There are enough big fish coming in to stir up interest in the Tuna Jackpot that begins Wednesday, Nov. 7. For example, Minerva’s Tackle had a great video on its Facebook page from Saturday after the Bisbee’s. It had a video of a 200-pound class fish coming into the docks. Tim Johnson fished on the Minerva V with Capt. Carmelo and first mate Manuel and posted this report.


“This is my third trip with you guys and my second trip with Carmelo,” wrote Johnson. “We started out the morning heading about 20 miles offshore. Captain Carmelo found a huge school of porpoise and the hunt was on. I was standing next to him at the wheel when the big fish took off on the captain's rod. I gave it everything I could muster for the first 90 minutes when Manuel gave me about a 10-minute break and Carmelo put the harness on me to help me out. Three hours and 45 minutes it took to land this beautiful yellowfin tuna. It is by far the biggest fish I have ever caught or seen in person.


“We will be back again next year to fish again. The response at the dock was great. How cool it was to be the center of attention all thanks to the wonderful people at Minerva's. This was definitely a bucket list accomplishment. Many thanks and we look forward to next year. Hooked for life!”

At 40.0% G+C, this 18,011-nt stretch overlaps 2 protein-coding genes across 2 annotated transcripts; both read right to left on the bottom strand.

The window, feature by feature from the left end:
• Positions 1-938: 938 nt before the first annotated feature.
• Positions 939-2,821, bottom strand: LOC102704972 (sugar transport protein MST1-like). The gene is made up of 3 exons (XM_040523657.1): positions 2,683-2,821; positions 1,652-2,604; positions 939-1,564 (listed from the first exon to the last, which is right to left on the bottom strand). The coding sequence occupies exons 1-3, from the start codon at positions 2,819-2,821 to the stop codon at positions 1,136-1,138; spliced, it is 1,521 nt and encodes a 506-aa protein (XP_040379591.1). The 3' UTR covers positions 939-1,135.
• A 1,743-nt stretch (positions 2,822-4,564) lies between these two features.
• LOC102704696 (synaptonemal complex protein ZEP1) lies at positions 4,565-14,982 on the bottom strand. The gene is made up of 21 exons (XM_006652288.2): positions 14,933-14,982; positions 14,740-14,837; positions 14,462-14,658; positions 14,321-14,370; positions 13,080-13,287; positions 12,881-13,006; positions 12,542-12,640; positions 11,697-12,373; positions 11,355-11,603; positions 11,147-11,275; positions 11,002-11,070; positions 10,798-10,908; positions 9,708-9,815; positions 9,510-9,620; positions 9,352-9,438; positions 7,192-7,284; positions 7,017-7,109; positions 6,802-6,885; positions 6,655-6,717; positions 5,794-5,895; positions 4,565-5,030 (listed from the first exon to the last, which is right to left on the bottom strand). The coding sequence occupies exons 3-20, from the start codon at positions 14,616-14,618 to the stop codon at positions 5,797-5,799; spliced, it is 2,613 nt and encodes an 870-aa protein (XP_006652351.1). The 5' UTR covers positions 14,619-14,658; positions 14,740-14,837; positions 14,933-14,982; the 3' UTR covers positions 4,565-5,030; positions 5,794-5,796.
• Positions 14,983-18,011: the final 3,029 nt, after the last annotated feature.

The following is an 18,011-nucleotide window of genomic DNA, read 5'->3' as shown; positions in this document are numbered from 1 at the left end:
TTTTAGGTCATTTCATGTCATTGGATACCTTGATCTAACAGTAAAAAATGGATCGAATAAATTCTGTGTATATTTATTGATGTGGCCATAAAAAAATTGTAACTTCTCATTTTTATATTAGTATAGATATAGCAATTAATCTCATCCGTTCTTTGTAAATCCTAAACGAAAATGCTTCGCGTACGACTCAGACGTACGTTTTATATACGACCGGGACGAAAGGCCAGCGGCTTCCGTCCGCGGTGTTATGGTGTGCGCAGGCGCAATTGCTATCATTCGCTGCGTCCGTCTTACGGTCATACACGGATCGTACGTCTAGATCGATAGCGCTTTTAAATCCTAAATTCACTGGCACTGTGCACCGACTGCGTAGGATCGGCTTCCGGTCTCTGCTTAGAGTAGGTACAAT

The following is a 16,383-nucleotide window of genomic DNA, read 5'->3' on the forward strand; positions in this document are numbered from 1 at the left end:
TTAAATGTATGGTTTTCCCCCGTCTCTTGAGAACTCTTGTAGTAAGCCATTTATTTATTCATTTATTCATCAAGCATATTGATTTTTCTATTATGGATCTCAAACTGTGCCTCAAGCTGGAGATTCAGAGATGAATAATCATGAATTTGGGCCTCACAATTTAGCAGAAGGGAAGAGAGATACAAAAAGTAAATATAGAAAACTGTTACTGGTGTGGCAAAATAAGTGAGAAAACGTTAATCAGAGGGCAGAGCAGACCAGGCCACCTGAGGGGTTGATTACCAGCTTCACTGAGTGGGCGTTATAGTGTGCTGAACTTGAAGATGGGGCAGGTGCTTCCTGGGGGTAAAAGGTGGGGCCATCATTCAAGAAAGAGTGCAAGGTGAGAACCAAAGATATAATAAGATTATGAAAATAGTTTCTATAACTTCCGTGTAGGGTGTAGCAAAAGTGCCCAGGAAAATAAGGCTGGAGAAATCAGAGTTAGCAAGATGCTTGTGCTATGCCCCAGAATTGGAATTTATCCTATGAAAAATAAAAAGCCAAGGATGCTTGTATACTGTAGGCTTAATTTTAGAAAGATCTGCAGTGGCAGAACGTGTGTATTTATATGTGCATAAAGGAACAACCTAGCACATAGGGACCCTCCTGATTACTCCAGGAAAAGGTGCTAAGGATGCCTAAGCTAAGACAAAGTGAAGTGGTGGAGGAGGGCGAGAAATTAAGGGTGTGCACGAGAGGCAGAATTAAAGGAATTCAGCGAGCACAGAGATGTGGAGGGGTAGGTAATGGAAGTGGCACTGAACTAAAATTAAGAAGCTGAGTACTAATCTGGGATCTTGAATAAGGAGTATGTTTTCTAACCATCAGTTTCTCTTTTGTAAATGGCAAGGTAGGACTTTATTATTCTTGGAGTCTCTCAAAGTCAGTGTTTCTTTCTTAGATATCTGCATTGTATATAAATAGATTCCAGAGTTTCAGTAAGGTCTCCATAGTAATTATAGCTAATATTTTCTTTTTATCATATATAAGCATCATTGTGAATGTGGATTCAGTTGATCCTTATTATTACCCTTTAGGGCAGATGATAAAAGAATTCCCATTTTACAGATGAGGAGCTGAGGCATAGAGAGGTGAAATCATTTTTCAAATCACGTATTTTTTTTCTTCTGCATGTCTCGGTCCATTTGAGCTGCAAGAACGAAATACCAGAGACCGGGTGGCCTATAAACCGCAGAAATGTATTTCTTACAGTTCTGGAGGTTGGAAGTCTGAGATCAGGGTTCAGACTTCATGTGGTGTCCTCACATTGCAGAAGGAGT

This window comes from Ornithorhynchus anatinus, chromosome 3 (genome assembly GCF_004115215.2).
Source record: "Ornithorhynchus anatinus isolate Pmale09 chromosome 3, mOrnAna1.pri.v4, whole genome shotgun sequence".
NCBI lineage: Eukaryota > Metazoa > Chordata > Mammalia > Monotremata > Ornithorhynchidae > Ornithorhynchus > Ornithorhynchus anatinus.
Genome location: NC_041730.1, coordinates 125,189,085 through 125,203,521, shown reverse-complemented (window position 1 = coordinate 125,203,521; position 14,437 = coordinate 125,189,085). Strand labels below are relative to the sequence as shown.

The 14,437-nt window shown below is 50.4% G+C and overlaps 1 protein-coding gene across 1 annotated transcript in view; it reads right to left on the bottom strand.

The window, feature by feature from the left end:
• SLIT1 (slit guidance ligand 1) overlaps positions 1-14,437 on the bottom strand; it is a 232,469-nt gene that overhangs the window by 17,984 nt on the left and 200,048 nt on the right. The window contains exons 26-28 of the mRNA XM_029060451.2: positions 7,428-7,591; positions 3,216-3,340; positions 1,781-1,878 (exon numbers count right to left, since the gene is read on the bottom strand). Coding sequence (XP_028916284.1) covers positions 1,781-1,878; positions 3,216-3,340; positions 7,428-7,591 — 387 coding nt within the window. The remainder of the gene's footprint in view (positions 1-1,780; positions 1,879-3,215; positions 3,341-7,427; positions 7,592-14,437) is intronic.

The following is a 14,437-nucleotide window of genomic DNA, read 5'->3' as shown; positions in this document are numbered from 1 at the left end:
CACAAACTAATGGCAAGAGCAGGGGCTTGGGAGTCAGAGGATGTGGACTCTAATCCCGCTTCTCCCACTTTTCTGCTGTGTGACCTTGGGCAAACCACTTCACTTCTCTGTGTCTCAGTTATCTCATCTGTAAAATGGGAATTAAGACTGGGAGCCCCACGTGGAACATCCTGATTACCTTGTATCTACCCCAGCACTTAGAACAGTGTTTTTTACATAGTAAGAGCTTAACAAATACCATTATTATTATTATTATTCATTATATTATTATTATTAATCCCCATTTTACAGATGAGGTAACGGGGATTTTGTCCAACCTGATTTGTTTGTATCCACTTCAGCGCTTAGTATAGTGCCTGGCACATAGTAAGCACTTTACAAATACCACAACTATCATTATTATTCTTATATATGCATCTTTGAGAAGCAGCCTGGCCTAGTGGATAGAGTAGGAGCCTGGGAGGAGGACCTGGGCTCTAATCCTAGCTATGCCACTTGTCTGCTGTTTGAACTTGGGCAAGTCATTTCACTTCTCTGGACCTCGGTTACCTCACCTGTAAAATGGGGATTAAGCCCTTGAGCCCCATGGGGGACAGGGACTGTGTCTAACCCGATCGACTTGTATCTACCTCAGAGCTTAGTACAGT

bigsstrugglingroosterfish
BIG STRUGGLING ROOSTERFISH won’t sit still for a camera shot, but Marcus Totemeier from Washington and Captain Victor from the Tailhunter Fleet in La Paz are doing their best so they can release the fish quickly. Both men are big and this rooster was estimated at about 60 pounds when caught just offshore from Bahia Muertos. They were able to release the fish which swam off strongly.


darrelzaunerwith
DARREL ZAUNER WITH his daughter Marni had a good outing fishing with the Tailhunter Fleet nailing 2 wahoo and a tuna and losing a big dogtooth snapper as well. The Zauners are from Montana. They were with Captain Pancho and were just outside of Bahia Muertos.


LA PAZ — “We had an up-and-down week here,” said Jonathan Roldan at Tailhunter International. “We had some of the prettiest postcard days, but also some days when the sun was out but the winter winds were blowing making it tough to fish. Oh, and a full moon as well. I will officially now say we have passed from the warm water season into the cooler off-season. Winds are starting to blow erratically now. Some from the north, some from the south. It changes from day-to-day and can even change several times during the same day.